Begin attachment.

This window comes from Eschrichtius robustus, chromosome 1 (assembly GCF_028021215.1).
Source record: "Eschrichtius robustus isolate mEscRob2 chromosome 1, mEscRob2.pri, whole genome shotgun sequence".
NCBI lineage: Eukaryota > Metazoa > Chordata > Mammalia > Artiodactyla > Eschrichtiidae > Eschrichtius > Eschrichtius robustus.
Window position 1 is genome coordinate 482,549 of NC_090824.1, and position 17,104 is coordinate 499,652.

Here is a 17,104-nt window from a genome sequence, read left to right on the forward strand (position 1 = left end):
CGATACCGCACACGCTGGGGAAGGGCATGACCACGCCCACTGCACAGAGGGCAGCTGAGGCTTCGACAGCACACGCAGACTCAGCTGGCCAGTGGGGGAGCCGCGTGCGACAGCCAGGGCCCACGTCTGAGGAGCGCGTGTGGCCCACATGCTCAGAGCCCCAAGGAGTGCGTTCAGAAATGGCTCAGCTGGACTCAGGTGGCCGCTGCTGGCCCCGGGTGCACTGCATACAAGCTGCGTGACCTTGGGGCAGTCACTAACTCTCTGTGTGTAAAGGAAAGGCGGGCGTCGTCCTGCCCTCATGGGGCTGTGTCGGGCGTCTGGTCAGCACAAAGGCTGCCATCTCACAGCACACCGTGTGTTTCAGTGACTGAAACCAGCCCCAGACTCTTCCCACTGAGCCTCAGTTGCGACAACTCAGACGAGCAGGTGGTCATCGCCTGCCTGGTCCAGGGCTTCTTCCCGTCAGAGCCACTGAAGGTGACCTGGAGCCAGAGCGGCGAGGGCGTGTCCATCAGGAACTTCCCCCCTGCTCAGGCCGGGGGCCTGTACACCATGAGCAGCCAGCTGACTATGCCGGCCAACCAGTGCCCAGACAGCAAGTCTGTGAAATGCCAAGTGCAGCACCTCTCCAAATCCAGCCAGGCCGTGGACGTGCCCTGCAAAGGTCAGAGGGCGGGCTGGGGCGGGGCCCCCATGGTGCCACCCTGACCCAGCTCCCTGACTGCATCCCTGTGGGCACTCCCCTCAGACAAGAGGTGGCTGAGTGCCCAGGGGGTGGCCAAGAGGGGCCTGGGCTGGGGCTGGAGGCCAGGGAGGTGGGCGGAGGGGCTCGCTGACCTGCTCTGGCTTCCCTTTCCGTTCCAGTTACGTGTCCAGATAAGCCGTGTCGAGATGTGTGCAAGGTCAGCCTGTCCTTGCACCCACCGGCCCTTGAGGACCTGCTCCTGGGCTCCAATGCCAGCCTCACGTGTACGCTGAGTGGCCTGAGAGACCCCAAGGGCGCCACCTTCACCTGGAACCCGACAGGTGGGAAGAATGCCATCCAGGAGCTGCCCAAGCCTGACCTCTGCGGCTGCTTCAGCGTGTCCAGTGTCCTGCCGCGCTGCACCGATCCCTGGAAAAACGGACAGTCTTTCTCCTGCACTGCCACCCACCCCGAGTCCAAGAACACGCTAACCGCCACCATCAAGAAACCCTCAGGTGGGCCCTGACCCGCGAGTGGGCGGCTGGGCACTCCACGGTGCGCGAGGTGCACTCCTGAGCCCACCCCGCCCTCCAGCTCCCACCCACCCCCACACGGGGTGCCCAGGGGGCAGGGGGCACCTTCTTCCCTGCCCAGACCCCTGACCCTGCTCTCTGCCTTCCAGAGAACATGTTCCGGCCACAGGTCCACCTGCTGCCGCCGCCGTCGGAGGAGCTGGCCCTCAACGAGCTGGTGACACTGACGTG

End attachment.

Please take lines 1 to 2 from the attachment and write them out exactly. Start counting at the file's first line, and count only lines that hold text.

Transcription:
This window comes from Eschrichtius robustus, chromosome 1 (assembly GCF_028021215.1).
Source record: "Eschrichtius robustus isolate mEscRob2 chromosome 1, mEscRob2.pri, whole genome shotgun sequence".